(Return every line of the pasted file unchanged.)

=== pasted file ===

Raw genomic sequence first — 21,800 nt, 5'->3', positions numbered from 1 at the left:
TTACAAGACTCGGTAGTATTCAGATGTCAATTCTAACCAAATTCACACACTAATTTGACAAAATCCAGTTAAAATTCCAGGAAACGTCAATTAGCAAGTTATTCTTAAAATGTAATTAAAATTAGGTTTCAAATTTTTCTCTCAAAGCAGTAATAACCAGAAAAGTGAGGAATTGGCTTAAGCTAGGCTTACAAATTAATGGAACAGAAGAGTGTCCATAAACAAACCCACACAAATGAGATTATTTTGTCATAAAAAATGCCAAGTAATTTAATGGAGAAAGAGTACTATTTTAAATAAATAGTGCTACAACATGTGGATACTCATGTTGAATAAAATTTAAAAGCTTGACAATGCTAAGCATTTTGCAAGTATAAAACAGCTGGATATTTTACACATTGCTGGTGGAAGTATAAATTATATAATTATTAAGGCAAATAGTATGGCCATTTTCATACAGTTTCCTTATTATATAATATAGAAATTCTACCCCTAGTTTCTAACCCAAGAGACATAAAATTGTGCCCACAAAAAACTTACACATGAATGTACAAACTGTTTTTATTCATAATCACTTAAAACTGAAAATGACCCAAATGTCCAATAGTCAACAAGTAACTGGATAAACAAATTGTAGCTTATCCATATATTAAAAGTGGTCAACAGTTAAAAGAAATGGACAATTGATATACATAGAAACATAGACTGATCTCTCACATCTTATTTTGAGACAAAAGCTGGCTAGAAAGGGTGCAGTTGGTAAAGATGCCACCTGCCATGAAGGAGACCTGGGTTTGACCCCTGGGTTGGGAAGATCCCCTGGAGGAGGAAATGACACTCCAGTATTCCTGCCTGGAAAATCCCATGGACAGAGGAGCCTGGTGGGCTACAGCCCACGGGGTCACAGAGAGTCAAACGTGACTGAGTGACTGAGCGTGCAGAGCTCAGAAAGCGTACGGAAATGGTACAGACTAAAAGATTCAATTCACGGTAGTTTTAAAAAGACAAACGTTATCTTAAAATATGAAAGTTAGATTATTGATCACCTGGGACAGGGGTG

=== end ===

Raw genomic sequence first — 21,800 nt, 5'->3', positions numbered from 1 at the left:
TTACAAGACTCGGTAGTATTCAGATGTCAATTCTAACCAAATTCACACACTAATTTGACAAAATCCAGTTAAAATTCCAGGAAACGTCAATTAGCAAGTTATTCTTAAAATGTAATTAAAATTAGGTTTCAAATTTTTCTCTCAAAGCAGTAATAACCAGAAAAGTGAGGAATTGGCTTAAGCTAGGCTTACAAATTAATGGAACAGAAGAGTGTCCATAAACAAACCCACACAAATGAGATTATTTTGTCATAAAAAATGCCAAGTAATTTAATGGAGAAAGAGTACTATTTTAAATAAATAGTGCTACAACATGTGGATACTCATGTTGAATAAAATTTAAAAGCTTGACAATGCTAAGCATTTTGCAAGTATAAAACAGCTGGATATTTTACACATTGCTGGTGGAAGTATAAATTATATAATTATTAAGGCAAATAGTATGGCCATTTTCATACAGTTTCCTTATTATATAATATAGAAATTCTACCCCTAGTTTCTAACCCAAGAGACATAAAATTGTGCCCACAAAAAACTTACACATGAATGTACAAACTGTTTTTATTCATAATCACTTAAAACTGAAAATGACCCAAATGTCCAATAGTCAACAAGTAACTGGATAAACAAATTGTAGCTTATCCATATATTAAAAGTGGTCAACAGTTAAAAGAAATGGACAATTGATATACATAGAAACATAGACTGATCTCTCACATCTTATTTTGAGACAAAAGCTGGCTAGAAAGGGTGCAGTTGGTAAAGATGCCACCTGCCATGAAGGAGACCTGGGTTTGACCCCTGGGTTGGGAAGATCCCCTGGAGGAGGAAATGACACTCCAGTATTCCTGCCTGGAAAATCCCATGGACAGAGGAGCCTGGTGGGCTACAGCCCACGGGGTCACAGAGAGTCAAACGTGACTGAGTGACTGAGCGTGCAGAGCTCAGAAAGCGTACGGAAATGGTACAGACTAAAAGATTCAATTCACGGTAGTTTTAAAAAGACAAACGTTATCTTAAAATATGAAAGTTAGATTATTGATCACCTGGGACAGGGGTG